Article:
The Pacific Ring of Fire is a 25,000-mile (40,000 km) horseshoe-shaped area of intense volcanic and seismic (earthquake) activity that follows the edges of the Pacific Ocean. The Ring of fire, which takes its name from the 452 dormant and active volcanoes located within it, contains 75% of the world’s active volcanoes and is also responsible for 90% of the world’s earthquakes.
Where’s the Pacific Ring of Fire?
The ring of fire is a mountain, volcano, and oceanic trench that extends from New Zealand north along the eastern edge of Asia, then east along the Aleutian Islands of Alaska, and then south along the western coasts of North and South America.
What created the Pacific circle of Fire?
The circle of fire was formed by plate tectonics. Tectonic plates are like giant rafts sliding side by side on the Earth’s surface and colliding. The Pacific Plate is quite large and is therefore bounded (and interacts with) several large and small plates.
The interactions between the Pacific Plate and the surrounding tectonic plates create enormous amounts of energy, which allows the rocks to melt easily with magma. This magma then rises to the surface as lava and forms volcanoes.
Major volcanoes in the Pacific Ring Of Fire
With 452 volcanoes, The Ring of Fire is home to quite ‘famous’ volcanoes. The list of major volcanoes in the circle of fire is as follows:.
Andes-stretching in a north-south direction of 5,500 miles (8,900 km) along the western edge of South America, the Andes Mountains are the longest continental mountains in the world. The Andean Volcanic Belt is in a mountainous region and is divided into four volcanic zones, which include active volcanoes such as Cotopaxi and Cerro Azul. It is also home to the highest active volcano, Ojos del Salado.
Popocatepetl-Popocatepetl is an active volcano in the Trans-Mexican Volcanic Belt. This volcano, located near Mexico City, is considered by many to be the most dangerous volcano on earth, as a massive eruption could potentially kill millions of people.
Mount St Helens-the Cascade Mountains in the Northwestern Pacific region of the United States are home to the 1,300 km Cascade Volcanic Arc. The Cascades contain 13 large volcanoes and about 3,000 volcanic structures. The most recent eruption in the Cascades occurred on Mount Saint Helens in 1980.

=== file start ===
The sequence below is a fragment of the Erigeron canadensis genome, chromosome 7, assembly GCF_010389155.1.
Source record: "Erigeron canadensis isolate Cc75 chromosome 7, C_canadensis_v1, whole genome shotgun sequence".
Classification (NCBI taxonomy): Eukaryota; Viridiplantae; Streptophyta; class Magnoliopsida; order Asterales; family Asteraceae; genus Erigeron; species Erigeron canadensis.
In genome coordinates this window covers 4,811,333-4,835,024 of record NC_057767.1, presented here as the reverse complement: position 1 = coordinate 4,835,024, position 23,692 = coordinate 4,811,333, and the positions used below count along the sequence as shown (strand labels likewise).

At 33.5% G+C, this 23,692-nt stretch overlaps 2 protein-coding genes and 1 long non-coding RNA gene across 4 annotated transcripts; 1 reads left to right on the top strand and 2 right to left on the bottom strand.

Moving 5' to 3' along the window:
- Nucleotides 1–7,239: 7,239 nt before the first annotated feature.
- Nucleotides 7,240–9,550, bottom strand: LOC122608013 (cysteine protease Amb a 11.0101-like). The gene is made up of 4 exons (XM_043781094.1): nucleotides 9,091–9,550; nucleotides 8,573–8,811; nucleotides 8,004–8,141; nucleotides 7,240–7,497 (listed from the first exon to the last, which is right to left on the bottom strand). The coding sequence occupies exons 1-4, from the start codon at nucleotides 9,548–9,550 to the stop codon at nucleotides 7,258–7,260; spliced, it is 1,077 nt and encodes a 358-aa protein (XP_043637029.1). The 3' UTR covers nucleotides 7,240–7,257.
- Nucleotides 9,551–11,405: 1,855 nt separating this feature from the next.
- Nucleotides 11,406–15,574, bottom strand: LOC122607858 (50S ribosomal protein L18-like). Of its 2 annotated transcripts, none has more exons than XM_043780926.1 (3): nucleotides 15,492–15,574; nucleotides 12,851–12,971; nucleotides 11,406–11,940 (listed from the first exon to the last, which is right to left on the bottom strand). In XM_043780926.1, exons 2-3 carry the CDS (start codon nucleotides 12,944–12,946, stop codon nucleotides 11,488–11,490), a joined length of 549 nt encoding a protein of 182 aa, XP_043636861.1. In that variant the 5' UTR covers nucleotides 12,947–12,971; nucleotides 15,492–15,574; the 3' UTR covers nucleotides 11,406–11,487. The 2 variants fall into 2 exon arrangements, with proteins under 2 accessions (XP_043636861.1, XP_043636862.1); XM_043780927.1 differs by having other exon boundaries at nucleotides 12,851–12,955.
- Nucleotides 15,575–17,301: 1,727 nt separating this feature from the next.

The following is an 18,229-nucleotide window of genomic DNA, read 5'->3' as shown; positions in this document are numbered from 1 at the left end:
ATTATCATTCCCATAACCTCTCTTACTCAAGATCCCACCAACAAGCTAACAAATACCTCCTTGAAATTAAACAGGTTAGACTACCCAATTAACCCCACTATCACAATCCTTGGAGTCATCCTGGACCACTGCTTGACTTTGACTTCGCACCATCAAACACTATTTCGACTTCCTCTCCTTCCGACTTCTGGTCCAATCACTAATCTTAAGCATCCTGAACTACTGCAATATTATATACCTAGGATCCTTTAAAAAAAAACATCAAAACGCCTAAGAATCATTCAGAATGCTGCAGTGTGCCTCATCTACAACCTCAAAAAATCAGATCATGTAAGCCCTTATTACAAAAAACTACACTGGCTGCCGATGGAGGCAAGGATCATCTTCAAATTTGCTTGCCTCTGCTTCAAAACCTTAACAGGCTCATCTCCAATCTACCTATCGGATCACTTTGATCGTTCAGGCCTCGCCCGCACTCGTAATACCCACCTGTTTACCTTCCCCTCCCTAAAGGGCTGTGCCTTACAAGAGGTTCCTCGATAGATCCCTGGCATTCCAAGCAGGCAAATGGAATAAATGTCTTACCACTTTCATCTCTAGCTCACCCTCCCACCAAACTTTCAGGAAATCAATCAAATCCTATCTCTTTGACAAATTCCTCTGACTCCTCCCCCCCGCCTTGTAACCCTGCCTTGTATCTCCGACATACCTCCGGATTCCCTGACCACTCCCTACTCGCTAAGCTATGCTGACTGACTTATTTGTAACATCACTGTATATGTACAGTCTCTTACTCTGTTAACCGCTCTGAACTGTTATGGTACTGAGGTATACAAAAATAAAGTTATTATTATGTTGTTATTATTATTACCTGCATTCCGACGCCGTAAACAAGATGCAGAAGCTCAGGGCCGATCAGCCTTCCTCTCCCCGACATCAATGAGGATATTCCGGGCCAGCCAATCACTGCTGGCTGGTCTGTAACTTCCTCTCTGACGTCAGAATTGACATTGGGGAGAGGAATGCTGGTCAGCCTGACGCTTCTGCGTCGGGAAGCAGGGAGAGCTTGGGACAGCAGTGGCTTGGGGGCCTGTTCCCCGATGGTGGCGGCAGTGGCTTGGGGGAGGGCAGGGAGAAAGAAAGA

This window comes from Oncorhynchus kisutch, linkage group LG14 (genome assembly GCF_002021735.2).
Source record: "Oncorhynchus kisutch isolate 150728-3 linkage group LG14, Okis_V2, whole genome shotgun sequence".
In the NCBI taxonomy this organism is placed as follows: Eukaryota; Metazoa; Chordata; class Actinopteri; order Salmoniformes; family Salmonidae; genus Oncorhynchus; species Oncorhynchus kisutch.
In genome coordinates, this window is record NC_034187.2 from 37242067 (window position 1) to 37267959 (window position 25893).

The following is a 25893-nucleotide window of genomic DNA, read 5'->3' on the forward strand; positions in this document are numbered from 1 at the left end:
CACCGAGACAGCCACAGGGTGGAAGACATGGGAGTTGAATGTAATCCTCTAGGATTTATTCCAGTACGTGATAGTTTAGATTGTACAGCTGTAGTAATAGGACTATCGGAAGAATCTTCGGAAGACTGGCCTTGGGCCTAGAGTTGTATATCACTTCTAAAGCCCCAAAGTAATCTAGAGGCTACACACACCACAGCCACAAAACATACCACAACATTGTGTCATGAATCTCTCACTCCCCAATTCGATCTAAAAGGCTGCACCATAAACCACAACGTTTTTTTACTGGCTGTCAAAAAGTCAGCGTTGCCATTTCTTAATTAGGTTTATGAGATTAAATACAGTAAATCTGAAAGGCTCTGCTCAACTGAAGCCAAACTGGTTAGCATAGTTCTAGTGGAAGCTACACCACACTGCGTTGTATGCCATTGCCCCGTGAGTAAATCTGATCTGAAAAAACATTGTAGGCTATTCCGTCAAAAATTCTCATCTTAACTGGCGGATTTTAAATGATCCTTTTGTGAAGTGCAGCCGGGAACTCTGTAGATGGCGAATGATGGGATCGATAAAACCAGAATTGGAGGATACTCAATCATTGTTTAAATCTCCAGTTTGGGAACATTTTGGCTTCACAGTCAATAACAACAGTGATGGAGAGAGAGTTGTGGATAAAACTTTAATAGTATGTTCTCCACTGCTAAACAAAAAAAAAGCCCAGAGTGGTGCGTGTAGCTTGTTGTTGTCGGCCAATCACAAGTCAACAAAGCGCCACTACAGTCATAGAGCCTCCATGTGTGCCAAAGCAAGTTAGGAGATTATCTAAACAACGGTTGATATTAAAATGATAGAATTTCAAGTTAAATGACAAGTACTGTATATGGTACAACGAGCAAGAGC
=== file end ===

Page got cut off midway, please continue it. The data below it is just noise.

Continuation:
Aleutian Islands-Alaska’s Aleutian Islands, consisting of 14 large and 55 small islands, were formed by volcanic activity. The Aleutian contains 52 volcanoes, the most active of which are Cleveland, Okmok, and Akutan.
Mount Fuji-located on the Japanese island of Honshu, Fuji, at 3,776 m (12,380 feet), is the highest mountain in Japan and the most visited in the world. However, Fuji is more than a mountain, it is an active volcano that last erupted in 1707.
Krakatoa-located on the Indonesian island arc, Krakatoa. Everyone remembers his Big Bang (considered the loudest sound in modern history) on August 27, 1883, which killed 36,000 people and was heard 2,800 miles away. The Indonesian island arc is also home to Mount Tambora, the largest eruption in known history, with its eruption on April 10, 1815, calculated as 7 in the volcanic eruption Index (vei).
Mount Ruapehu-with an elevation of 2797 m (9,177 feet), Ruapehu is the highest mountain in the North Island of New Zealand. Located in the southern part of the Taupo Volcanic Zone, Ruapehu is New Zealand’s most active volcano.
The Pacific Ring of Fire, a place that produces most of the world’s volcanic activity and earthquakes, is a fascinating place. Understanding more about the Ring of fire and being able to accurately predict volcanic eruptions and earthquakes could perhaps help save millions of lives.
Countries in the Pacific Ring of fire
Fiji, the Solomon Islands, Papua New Guinea, the Philippines, Vietnam, Malaysia, Indonesia, Java Islands, Taiwan, North and South Korea, Japan, Alaska (USA), Mexico, El Salvador, Costa Rica, Panama, Colombia, Ecuador, Peru and Chile.